|Plaister Quarry, Aughnacloy||Tyrone|
|Plaistor Quarry, Aughnacloy, Co. Tyrone, exposes Maydown Limestone Formation.|
|Site Type: ||Quarry (disused)|
|Site Status: ||PASSI|
|District: ||Dungannon District Council|
|Grid Reference: ||H678539|
|Rock Age: ||Carboniferous (Visean)|
|Rock Name: ||Maydown Limestone Formation, Tyrone Group|
|Rock Type: ||Crinoidal limestone, Limestone|
|Fossil Groups: ||Bivalve, Brachiopod, Coral, Gastropod, Polyzoan, Trilobite|
|Other interest: ||No data, Marine sediments|
Summary of site:
The rocks in this quarry were shown on the 1970 geological map of the area to belong to the Carnteel Formation, immediately below the Dartry Limestone, formed towards the end of the early Carboniferous period about 340 million years ago. A complete revision of all the Carboniferous rocks of Northern Ireland has subsequently revealed the rocks to belong to the Maydown Limestone Formation, a fossil-rich equivalent of the Dartry Limestone and of the same age.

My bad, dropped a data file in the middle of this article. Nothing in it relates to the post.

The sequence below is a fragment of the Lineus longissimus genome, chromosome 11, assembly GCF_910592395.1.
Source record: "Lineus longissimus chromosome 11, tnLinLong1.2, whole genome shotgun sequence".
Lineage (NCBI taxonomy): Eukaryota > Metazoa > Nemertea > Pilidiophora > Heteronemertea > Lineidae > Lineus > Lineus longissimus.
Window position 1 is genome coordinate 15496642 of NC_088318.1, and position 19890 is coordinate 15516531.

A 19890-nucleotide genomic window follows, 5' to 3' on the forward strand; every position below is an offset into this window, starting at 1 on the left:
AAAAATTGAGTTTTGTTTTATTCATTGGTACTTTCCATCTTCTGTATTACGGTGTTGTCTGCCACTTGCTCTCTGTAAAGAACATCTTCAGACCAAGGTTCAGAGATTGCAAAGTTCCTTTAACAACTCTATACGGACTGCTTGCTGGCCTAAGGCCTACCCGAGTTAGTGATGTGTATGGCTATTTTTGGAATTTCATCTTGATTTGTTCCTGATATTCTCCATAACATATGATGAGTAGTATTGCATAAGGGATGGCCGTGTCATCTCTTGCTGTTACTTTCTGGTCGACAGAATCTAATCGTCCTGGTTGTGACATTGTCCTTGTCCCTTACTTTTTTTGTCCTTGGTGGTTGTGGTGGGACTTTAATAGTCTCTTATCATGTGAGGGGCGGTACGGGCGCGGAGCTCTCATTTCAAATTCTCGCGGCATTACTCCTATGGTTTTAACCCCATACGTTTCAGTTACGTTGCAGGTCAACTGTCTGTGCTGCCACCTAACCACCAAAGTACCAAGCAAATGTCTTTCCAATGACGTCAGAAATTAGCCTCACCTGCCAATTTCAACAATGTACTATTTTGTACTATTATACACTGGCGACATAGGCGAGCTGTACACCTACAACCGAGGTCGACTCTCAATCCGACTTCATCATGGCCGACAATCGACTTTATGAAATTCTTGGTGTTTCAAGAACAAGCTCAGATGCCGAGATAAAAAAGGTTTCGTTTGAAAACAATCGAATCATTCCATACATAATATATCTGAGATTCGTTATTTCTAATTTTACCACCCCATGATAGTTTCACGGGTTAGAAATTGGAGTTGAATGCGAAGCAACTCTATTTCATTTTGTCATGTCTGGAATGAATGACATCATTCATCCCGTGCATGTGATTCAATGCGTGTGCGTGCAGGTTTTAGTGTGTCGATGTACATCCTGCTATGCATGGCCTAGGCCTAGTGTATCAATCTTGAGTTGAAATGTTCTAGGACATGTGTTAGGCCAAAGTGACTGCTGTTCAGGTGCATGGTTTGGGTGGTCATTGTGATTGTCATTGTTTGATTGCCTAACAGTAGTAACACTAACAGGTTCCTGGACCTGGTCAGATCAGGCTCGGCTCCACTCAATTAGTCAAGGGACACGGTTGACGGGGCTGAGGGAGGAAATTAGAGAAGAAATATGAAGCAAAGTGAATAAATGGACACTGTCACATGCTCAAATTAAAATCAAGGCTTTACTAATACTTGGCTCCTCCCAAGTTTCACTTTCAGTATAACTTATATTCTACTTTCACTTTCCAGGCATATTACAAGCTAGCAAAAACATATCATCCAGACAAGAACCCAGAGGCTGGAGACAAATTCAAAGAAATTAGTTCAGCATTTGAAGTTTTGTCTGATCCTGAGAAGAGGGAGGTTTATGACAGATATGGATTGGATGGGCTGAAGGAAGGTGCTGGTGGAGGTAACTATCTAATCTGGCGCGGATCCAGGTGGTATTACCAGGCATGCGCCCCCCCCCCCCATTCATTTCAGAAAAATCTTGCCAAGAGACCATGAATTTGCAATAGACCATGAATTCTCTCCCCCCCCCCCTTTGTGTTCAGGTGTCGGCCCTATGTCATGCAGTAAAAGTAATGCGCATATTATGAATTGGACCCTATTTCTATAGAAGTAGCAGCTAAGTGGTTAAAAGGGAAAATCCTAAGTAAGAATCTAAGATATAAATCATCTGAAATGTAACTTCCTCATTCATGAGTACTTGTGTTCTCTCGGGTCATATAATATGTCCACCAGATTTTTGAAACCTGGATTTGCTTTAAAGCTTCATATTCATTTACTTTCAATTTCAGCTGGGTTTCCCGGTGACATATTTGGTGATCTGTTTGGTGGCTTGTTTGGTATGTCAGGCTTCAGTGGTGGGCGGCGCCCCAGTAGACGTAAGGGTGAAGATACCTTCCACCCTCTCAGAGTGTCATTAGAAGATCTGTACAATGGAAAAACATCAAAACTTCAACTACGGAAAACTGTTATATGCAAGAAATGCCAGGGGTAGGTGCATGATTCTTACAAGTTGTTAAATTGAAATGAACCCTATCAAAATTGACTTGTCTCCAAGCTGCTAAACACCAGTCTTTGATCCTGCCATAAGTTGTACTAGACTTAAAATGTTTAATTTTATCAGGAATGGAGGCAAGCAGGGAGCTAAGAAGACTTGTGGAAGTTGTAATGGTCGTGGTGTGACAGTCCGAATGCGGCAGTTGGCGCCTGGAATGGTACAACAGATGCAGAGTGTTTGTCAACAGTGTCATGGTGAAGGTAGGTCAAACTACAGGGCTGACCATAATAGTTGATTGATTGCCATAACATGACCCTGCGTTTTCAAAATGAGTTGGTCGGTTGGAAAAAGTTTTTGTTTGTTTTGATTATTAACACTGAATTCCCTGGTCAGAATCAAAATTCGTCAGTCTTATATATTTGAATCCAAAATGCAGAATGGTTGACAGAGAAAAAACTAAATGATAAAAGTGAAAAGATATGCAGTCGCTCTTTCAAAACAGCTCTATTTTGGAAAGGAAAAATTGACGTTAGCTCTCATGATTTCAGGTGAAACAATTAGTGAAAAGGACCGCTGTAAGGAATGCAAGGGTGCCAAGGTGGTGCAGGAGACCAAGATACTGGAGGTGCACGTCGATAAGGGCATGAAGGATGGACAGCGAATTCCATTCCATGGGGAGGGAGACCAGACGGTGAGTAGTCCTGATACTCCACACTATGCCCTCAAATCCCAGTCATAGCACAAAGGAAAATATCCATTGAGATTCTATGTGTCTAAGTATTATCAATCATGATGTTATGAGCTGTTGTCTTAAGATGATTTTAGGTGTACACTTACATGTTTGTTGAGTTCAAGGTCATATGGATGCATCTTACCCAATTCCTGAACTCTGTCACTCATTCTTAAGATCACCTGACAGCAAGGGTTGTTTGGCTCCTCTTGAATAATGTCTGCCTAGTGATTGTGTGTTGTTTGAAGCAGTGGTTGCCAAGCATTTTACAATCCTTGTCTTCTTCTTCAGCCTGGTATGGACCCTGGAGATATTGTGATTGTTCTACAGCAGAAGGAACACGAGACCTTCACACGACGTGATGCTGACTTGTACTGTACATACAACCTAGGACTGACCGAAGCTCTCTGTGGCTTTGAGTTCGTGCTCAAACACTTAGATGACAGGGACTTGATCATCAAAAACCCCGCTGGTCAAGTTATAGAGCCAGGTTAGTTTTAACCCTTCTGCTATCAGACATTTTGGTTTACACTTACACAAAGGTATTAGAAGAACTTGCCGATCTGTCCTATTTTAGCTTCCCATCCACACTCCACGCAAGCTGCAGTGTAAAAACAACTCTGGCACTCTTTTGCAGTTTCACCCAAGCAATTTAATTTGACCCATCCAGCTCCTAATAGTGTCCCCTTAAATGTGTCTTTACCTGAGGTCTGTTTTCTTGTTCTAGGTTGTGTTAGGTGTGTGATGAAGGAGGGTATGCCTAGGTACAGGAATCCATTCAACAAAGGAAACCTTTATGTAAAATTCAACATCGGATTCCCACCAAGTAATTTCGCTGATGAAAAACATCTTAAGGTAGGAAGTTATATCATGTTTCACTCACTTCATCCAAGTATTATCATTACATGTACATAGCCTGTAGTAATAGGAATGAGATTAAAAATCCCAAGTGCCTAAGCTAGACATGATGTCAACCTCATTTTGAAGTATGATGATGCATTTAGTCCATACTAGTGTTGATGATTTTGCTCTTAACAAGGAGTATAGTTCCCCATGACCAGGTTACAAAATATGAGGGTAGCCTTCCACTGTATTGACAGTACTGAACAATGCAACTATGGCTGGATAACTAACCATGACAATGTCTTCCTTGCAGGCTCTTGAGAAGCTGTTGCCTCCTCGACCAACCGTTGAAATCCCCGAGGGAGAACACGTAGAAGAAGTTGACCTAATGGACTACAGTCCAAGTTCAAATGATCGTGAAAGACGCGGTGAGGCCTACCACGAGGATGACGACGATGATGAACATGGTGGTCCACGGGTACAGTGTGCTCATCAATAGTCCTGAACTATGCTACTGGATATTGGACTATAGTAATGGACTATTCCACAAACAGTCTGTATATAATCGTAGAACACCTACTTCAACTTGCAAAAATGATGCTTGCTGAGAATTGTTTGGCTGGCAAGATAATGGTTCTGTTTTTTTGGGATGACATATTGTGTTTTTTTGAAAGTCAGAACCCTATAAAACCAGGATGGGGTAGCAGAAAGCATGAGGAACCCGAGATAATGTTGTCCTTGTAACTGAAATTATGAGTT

The rocks exposed in the quarry are limestones and silty shales totalling about 8 m in thickness. The limestone beds are 10 to 50 cm thick, blue-grey in colour and close observation shows them to consist of cemented crinoid debris with a little mud. The bedding surfaces are wavy and the limestones are separated by dark brown siltstones (often enclosing thin, lumpy limestones), up to 20 cm thick.
All these beds contain fossils and the importance of the quarry lies in the large number of species of corals and brachiopods found here. One solitary and seven colonial coral species have been collected and 14 brachiopod species. Taken together the fauna indicates the Asbian stage but one of the brachiopods, Gigantoproductus tulensis, has a very limited time range, restricted to the early part of the stage, confirming an age of almost exactly 339 million years.
The fauna lived on a shallow, much winnowed, tropical sea bed when the area was on the fringe of a continent called Laurentia, creeping northwards across the equator.
This unusual quarry with its prolific fauna yielding a precise date is important and should be protected from adverse development.